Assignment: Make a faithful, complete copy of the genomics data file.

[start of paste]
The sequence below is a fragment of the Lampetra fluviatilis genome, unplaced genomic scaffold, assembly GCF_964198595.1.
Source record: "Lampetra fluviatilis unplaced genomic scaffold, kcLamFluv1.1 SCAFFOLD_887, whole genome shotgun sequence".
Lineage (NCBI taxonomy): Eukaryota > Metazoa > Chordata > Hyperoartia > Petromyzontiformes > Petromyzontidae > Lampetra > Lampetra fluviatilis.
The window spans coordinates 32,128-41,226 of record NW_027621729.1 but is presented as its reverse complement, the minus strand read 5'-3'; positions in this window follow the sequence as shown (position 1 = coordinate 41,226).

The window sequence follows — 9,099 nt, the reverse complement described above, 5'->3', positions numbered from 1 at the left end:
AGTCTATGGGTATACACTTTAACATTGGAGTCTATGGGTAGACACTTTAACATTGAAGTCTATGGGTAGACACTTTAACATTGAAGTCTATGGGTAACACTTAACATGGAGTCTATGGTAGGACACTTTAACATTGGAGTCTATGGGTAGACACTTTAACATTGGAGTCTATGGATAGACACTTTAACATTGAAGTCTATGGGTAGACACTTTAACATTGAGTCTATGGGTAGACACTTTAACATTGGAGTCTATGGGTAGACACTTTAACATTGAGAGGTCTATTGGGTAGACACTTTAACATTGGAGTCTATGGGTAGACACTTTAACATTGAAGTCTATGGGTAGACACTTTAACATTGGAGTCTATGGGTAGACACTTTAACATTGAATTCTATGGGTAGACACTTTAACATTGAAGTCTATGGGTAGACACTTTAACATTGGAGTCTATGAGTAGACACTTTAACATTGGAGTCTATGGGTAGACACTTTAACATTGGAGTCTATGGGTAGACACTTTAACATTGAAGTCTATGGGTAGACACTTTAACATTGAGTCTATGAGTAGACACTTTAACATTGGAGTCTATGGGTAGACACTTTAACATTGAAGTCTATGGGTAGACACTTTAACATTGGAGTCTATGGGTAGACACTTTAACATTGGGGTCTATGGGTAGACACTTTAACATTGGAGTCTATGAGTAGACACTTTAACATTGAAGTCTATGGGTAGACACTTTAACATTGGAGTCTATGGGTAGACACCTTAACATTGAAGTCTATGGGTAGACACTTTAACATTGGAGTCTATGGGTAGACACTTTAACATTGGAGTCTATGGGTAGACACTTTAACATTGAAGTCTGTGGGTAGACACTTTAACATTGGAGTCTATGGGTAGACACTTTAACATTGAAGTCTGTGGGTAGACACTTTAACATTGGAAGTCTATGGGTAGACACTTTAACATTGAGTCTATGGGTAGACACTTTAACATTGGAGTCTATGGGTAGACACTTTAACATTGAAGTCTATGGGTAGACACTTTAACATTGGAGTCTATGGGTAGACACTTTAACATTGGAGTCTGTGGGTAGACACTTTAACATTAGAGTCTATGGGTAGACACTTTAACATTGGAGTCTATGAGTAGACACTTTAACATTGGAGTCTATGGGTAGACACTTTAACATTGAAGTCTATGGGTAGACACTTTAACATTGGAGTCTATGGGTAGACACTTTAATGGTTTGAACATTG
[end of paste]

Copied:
The sequence below is a fragment of the Lampetra fluviatilis genome, unplaced genomic scaffold, assembly GCF_964198595.1.
Source record: "Lampetra fluviatilis unplaced genomic scaffold, kcLamFluv1.1 SCAFFOLD_887, whole genome shotgun sequence".
Lineage (NCBI taxonomy): Eukaryota > Metazoa > Chordata > Hyperoartia > Petromyzontiformes > Petromyzontidae > Lampetra > Lampetra fluviatilis.
The window spans coordinates 32,128-41,226 of record NW_027621729.1 but is presented as its reverse complement, the minus strand read 5'-3'; positions in this window follow the sequence as shown (position 1 = coordinate 41,226).

The window sequence follows — 9,099 nt, the reverse complement described above, 5'->3', positions numbered from 1 at the left end:
AGTCTATGGGTATACACTTTAACATTGGAGTCTATGGGTAGACACTTTAACATTGAAGTCTATGGGTAGACACTTTAACATTGAAGTCTATGGGTAACACTTAACATGGAGTCTATGGTAGGACACTTTAACATTGGAGTCTATGGGTAGACACTTTAACATTGGAGTCTATGGATAGACACTTTAACATTGAAGTCTATGGGTAGACACTTTAACATTGAGTCTATGGGTAGACACTTTAACATTGGAGTCTATGGGTAGACACTTTAACATTGAGAGGTCTATTGGGTAGACACTTTAACATTGGAGTCTATGGGTAGACACTTTAACATTGAAGTCTATGGGTAGACACTTTAACATTGGAGTCTATGGGTAGACACTTTAACATTGAATTCTATGGGTAGACACTTTAACATTGAAGTCTATGGGTAGACACTTTAACATTGGAGTCTATGAGTAGACACTTTAACATTGGAGTCTATGGGTAGACACTTTAACATTGGAGTCTATGGGTAGACACTTTAACATTGAAGTCTATGGGTAGACACTTTAACATTGAGTCTATGAGTAGACACTTTAACATTGGAGTCTATGGGTAGACACTTTAACATTGAAGTCTATGGGTAGACACTTTAACATTGGAGTCTATGGGTAGACACTTTAACATTGGGGTCTATGGGTAGACACTTTAACATTGGAGTCTATGAGTAGACACTTTAACATTGAAGTCTATGGGTAGACACTTTAACATTGGAGTCTATGGGTAGACACCTTAACATTGAAGTCTATGGGTAGACACTTTAACATTGGAGTCTATGGGTAGACACTTTAACATTGGAGTCTATGGGTAGACACTTTAACATTGAAGTCTGTGGGTAGACACTTTAACATTGGAGTCTATGGGTAGACACTTTAACATTGAAGTCTGTGGGTAGACACTTTAACATTGGAAGTCTATGGGTAGACACTTTAACATTGAGTCTATGGGTAGACACTTTAACATTGGAGTCTATGGGTAGACACTTTAACATTGAAGTCTATGGGTAGACACTTTAACATTGGAGTCTATGGGTAGACACTTTAACATTGGAGTCTGTGGGTAGACACTTTAACATTAGAGTCTATGGGTAGACACTTTAACATTGGAGTCTATGAGTAGACACTTTAACATTGGAGTCTATGGGTAGACACTTTAACATTGAAGTCTATGGGTAGACACTTTAACATTGGAGTCTATGGGTAGACACTTTAATGGTTTGAACATTG